Sunday, February 20, 2011

The Sublime (again)

I have been really remiss in keeping up with my "letter writing," which is my way of describing a blog. Long ago, I used to write long letters to friends. That was when I was living and working in far-away places (mostly in the Far East -- what a quaint term that now seems). The letters were a way of keeping friends and family up to date on what I was seeing and thinking about. If I sent out half a dozen letters at once -- and, indeed, I did have that many correspondents back then -- the content of the letters would be more or less the same.

How much could I vary my impressions of being totally overwhelmed by the subway stations in Tokyo? That was shortly after my arrival there. I had signed up for a Japanese-language course at the Naganuma language school (which a Google inquiry tells me is still in business). It was an evening class, and I went to Shibuya after work. (I was an editor at the University of Tokyo Press.) "Take such-and-such exit," I was told, "and walk up the hill. Fifteen minutes." Shibuya Station is one of the busiest subway stations in Tokyo, and at rush hour it was bedlam. (It was only later, when I had to navigate the train stations of India, that I encountered larger crowds at rush hour.) All the exit signs were of course in Japanese back then; in the meantime, so I've been told, there is much more English signage to be found in Tokyo. Still, even today I defy anyone who has just arrived in Japan and has learned very few Japanese characters to find the right exit at Shibuya Station. Perhaps it's a feature of the internet, but I notice that the Naganuma school tries to be access-friendly these days.

I digress. I wanted to write something about the sublime, with which I have been struggling for over a month, trying to write a decent scholarly article on the so-called "pre-Kantian sublime." Really, it's all about Bodmer and Breitinger again, with a dash of Goethe and Fuseli thrown in. Thus, it's not as if I don't have something to blog about, but the academic exercise demands a narrowness that is at odds with the freedom of posting one's thoughts.

It was a visit to Chelsea the other evening, however, in particular the sight of some really nausea-inducing works, that deepened my thinking about the sublime. These photographs, including the one at the top and at left, are by Coke Wisdom O'Neal. According to the gallery's propaganda, "O'Neal has become known for his monumental plywood boxes, where people are invited to climb in an be photographed." The new series, however, marks a "significant" change: "What was once a project about space, identity, and identification has become a venture exploring anonymity, constraint, and escape." Gallery-speak.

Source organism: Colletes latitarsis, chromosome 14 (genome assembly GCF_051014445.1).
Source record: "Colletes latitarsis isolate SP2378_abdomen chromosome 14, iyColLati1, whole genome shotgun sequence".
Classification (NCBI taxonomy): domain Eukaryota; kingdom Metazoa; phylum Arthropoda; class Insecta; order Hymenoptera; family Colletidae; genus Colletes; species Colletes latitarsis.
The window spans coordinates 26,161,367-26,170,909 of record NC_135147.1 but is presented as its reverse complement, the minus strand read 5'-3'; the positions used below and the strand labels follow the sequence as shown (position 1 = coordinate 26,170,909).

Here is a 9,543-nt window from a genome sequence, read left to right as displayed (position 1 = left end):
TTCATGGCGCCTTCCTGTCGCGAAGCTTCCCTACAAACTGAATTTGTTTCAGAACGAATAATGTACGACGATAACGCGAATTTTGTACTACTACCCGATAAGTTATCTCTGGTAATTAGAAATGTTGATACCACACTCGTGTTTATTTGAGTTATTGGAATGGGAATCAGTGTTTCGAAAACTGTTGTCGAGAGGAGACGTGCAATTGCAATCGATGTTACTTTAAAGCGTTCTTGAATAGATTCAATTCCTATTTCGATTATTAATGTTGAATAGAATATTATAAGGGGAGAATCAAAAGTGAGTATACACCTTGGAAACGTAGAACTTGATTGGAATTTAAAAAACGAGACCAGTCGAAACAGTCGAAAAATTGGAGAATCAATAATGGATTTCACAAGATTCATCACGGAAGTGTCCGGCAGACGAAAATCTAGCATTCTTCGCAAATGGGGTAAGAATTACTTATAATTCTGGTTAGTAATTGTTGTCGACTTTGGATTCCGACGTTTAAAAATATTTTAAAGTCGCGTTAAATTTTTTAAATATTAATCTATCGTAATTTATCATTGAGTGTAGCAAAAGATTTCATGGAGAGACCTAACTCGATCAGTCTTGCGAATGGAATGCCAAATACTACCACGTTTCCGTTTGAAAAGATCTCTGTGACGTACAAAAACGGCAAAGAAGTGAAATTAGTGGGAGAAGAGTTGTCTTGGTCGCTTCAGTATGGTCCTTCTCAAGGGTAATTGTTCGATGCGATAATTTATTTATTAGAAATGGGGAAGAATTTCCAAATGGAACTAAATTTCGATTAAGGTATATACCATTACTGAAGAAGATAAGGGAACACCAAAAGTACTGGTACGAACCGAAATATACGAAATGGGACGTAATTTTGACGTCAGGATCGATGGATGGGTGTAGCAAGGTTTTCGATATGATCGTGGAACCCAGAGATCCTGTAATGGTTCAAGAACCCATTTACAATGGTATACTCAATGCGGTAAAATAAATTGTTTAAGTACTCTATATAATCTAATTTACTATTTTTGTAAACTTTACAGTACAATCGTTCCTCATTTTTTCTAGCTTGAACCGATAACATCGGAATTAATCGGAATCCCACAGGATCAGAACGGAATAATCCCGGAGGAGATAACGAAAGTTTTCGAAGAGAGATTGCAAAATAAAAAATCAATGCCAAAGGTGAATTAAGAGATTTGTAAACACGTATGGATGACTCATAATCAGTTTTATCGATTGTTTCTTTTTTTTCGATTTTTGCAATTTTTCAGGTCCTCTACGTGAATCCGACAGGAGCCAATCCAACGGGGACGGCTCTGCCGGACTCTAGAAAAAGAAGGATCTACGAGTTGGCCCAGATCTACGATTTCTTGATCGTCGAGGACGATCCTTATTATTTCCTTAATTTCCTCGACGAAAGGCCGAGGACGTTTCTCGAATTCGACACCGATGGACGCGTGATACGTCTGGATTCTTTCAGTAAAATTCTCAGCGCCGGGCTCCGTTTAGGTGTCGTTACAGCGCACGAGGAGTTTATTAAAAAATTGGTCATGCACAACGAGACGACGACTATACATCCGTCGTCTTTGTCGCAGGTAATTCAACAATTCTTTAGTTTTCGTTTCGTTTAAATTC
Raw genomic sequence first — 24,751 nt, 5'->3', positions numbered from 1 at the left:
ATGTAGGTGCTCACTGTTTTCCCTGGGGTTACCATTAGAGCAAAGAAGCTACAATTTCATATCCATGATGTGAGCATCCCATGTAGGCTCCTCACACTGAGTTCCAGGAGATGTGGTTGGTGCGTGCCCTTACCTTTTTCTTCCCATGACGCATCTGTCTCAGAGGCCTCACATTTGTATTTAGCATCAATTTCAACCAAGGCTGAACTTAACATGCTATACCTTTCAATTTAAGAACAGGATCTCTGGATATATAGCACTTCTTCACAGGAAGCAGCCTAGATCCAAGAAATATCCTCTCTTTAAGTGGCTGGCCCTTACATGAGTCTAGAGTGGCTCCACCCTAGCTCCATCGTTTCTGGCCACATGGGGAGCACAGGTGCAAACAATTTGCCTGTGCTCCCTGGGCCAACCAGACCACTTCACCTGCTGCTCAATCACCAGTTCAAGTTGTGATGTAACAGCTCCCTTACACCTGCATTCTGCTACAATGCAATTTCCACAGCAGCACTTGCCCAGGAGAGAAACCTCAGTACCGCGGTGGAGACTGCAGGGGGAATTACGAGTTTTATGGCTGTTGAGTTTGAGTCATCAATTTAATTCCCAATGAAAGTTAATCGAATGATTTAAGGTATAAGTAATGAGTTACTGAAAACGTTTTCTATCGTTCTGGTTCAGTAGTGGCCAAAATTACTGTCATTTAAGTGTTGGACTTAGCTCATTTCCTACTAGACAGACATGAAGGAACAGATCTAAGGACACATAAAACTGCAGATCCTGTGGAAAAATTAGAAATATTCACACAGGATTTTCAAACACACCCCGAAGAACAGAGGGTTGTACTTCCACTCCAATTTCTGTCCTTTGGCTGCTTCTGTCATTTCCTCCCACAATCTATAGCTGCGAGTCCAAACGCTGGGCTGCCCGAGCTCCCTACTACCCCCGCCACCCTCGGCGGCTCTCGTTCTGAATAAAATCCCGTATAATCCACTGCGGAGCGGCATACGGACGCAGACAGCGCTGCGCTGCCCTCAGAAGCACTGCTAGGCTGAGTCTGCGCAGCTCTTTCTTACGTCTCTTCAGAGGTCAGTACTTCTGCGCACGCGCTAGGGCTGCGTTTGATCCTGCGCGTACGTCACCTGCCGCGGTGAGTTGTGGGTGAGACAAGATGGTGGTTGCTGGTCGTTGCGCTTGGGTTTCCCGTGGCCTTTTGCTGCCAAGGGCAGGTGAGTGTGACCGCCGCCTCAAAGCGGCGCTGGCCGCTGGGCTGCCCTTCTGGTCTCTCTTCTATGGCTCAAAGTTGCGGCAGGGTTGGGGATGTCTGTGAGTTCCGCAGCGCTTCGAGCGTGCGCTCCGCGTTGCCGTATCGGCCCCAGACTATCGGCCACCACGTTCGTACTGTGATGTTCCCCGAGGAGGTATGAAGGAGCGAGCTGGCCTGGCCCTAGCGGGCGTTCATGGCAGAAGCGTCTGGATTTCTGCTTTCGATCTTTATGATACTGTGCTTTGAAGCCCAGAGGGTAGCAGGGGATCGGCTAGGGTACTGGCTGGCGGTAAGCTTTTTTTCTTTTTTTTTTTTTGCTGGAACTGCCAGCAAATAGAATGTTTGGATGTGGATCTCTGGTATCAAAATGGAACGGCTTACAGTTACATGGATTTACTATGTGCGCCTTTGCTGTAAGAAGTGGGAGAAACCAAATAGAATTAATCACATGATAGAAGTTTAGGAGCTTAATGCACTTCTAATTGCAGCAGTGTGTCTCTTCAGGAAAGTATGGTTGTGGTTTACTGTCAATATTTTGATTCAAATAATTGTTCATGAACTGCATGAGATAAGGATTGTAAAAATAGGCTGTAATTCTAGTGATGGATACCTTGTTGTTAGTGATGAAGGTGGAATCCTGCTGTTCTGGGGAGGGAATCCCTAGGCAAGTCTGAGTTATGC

It was Edmund Burke who first associated physiology with the sublime, in particular feelings of pain, because of the danger the sublime object represents, for instance, such grand natural phenomena as the Alps. A tsunami or a flood wouldn't count, because both represent real danger, but the portrayal of such phenomena would evoke in us the feeling of danger, while at the same time we would be aware that we were safe.

On a gut level, the feeling of revulsion I experience with O'Neal's works would seem to corroborate Burke: looking at these paintings, one seems to feel the danger represented by situation the models are in. Of course, I am not trapped in one of the plexiglass boxes. On a reflective level, however, which is where Bodmer invites us to go in our contemplation of art, I am divided. I wonder to what purpose O'Neal chooses to represent such "human action." Is it to make us reflect about freedom, which would be commendable?

According to the gallery press release, the bodies on view in these photographs are "forever entombed in a static, yet performative, state." That is not much fun to think about.


Alyce said...

Pre-Kantian sublime is something I have never thought of much. So much of what we consider "sublime" now, ie Friedrich and the works of Hoffmann etc. would be post-Kantian?t

Goethe Girl said...

Well, the sublime had to start somewhere before Kant! I am not sure that Kant scholars would speak this way, but I think that Kant articulated "subjectivity," which had been emerging as a psychological category in the 18th century. Before mid-18th century, at least in Germany, poetry followed rules of "objectivity," based on neo-classical standards of proportion, symmetry, rationality, and so on. The breakthrough to subjective standards in art, both in the production of art and in the judgment of it, was a work in progress in that period, of which Kant represents the culmination. The sublime in art and nature was part of the discourse. Kant, however, divorced the aesthetic feeling from art itself. That is to say, though perception is subjective, the fact that all of us can agree that we are seeing the same object (and it doesn't have to be art), argues, in Kant, for a common cognitive apparatus. Because we feel, because of our ability to respond subjectively, we can think and make judgments about the world.